For example, I could imagine a one-man-show reciting the Dhammapada in English.

I could imagine music that would be about Avalokiteśvara.

I could imagine that there would be some classical music in celebration of Kwannon, the goddess of compassion.

I could imagine all of these.

And I feel that unless these kinds of things will come out, then it may turn out that he created a one or two generation phenomenon, and he wanted it to be more; he was very eager for that.

[NOTE: Reb Zalman builds on the illustration of the young man’s Sweat lodge with these imaginings of music in new forms. When the traditions are updated in these ways, still preserving the inner process, they will extend the life of the new traditions. Music is a first step for extending the new energy. And there should be places that foster new forms making it easy and comfortable to bring them.]

His son, God bless him, the Sakyong, is doing good work; and he’s making sure to keep it the way his father had.


But I had a friend who was very good at Rolfing, and he did seventeen treatments on me. At one point, Ida Rolf wanted to make him the heir of Rolfing, but she didn’t want him to add the innovations. So he quit and did the Heller work.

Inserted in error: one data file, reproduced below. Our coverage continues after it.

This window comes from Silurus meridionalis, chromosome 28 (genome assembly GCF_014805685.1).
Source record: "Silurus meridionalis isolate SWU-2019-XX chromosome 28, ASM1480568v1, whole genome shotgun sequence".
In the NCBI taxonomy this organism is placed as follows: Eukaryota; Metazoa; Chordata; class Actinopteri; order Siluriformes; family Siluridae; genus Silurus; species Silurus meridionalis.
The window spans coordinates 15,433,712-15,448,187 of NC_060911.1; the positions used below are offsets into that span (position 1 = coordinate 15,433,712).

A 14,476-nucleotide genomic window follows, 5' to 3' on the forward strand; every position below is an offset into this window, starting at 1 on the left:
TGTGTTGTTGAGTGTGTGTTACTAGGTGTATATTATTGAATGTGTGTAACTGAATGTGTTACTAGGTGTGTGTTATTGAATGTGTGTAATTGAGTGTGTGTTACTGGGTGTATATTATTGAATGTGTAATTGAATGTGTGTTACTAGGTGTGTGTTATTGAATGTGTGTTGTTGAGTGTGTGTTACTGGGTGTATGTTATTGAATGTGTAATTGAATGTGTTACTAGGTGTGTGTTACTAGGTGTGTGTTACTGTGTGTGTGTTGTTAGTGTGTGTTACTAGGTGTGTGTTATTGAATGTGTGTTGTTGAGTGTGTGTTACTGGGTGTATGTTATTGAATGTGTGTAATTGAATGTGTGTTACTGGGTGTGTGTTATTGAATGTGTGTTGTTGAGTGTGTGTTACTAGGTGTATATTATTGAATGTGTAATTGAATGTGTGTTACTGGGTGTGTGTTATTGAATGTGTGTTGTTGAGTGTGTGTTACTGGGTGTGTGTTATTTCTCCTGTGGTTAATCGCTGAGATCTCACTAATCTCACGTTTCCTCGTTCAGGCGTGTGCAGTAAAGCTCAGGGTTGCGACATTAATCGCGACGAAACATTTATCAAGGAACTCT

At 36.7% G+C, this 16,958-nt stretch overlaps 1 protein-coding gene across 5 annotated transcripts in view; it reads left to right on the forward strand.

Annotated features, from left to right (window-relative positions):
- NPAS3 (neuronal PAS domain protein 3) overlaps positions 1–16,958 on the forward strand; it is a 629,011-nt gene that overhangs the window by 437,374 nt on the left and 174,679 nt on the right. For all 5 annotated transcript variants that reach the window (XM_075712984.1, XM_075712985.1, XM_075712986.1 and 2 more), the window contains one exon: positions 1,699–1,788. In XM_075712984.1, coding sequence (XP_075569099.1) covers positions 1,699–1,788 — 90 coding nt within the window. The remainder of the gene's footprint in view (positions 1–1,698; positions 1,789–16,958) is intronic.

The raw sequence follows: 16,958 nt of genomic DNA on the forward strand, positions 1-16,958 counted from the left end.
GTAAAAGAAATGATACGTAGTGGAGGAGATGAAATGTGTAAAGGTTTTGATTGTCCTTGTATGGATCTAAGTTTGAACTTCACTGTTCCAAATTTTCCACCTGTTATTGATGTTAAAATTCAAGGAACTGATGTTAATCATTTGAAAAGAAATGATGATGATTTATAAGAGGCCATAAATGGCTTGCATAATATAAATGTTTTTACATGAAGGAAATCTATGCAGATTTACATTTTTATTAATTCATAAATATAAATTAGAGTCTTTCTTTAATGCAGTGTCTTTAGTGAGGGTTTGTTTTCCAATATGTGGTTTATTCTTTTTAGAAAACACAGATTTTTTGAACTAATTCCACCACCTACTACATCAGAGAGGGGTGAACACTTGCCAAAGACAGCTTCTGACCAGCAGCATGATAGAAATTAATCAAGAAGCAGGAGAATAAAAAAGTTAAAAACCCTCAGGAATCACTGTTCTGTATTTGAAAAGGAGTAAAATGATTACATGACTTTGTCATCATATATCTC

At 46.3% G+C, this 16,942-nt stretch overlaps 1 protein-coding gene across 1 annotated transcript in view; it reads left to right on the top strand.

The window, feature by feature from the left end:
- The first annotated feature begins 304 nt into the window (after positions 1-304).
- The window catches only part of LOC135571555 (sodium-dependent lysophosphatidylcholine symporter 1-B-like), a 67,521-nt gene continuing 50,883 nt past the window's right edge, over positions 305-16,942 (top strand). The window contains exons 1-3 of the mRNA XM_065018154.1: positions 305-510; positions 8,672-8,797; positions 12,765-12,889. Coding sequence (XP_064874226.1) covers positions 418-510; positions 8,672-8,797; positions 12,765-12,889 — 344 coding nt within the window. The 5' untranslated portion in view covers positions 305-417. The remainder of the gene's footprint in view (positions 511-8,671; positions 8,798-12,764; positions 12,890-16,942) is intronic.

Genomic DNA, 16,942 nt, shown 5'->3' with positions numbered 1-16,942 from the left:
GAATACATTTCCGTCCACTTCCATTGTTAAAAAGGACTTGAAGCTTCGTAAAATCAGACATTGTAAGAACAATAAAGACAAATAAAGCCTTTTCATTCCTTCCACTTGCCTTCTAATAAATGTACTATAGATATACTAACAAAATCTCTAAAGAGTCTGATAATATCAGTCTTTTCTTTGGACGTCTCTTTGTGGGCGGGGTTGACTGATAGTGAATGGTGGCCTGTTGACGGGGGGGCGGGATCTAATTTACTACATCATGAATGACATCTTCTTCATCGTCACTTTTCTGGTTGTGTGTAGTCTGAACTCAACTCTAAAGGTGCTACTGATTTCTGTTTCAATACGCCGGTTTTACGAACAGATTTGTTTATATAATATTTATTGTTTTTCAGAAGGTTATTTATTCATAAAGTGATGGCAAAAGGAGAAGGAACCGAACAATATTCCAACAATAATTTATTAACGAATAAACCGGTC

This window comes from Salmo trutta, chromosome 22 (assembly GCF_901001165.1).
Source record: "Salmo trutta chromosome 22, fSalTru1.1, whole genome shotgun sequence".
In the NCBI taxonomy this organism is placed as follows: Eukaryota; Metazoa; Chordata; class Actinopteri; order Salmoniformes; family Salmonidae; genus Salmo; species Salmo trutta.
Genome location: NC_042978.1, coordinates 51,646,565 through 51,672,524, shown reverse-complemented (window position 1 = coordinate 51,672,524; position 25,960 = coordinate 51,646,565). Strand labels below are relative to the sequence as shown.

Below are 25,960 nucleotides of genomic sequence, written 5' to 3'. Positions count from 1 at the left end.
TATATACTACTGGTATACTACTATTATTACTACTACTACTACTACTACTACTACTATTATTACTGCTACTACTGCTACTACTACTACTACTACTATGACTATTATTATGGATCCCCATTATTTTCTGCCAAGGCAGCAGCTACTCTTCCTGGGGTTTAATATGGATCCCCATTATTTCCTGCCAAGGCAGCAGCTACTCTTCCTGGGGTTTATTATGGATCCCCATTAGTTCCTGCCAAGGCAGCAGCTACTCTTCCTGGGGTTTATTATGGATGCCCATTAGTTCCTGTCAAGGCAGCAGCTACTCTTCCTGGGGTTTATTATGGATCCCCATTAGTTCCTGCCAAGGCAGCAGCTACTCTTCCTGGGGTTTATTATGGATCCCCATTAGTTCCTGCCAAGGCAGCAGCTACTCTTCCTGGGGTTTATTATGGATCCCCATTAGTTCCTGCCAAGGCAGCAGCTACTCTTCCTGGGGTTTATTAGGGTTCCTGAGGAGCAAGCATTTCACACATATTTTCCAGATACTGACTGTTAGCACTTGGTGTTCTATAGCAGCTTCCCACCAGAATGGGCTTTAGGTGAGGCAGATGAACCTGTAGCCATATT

I think if someone wants to put Rinpoche’s work and keep it only in formaldehyde, capturing exactly how he had it, that would be wrong. He broke the mold and he did what he needed to do and there will be more stuff coming.

But there are some people who are motivated sometimes in changing religious things by going into conventional, politically-correct thinking. That’s not the basis from which one can make these changes!

Tune In Subtle Vibrations

If I wanted to create a new computer Operating System, before I’d start putting the system and apps on it, I’d have to understand the environment in which I’m creating, what the CPU is like, and what the basic machine language would have to be.

So it is with this work as well. If the new comes from real experiences, then what happens is one reaches a level of more subtle vibration than we had before. And the mirror neurons of the people one talks to tune into one’s own mirror neurons. Even if one is not talking very much, for that moment, they were able to touch that too.

And if you tell them: “With respect to the old words that you know, what they are really pointing to is that about which I’m sharing with you right now, that which you are feeling from my sharing.” And so, you can see that from that place, one is able to create innovation that would really be true.

Body Types

There’s another error people make. Eve is very much convinced that lots of people don’t pay attention to it and it has to do with the nature of individuals and whether they are sattvic, rajasic, tamasic, (I could go on and on with the terms), ecto, endo and mesomorph, etc. And it’s really important to know how people are in the body and different ways to teach them so that they, being in their bodies, can better process the lessons and be changed by them.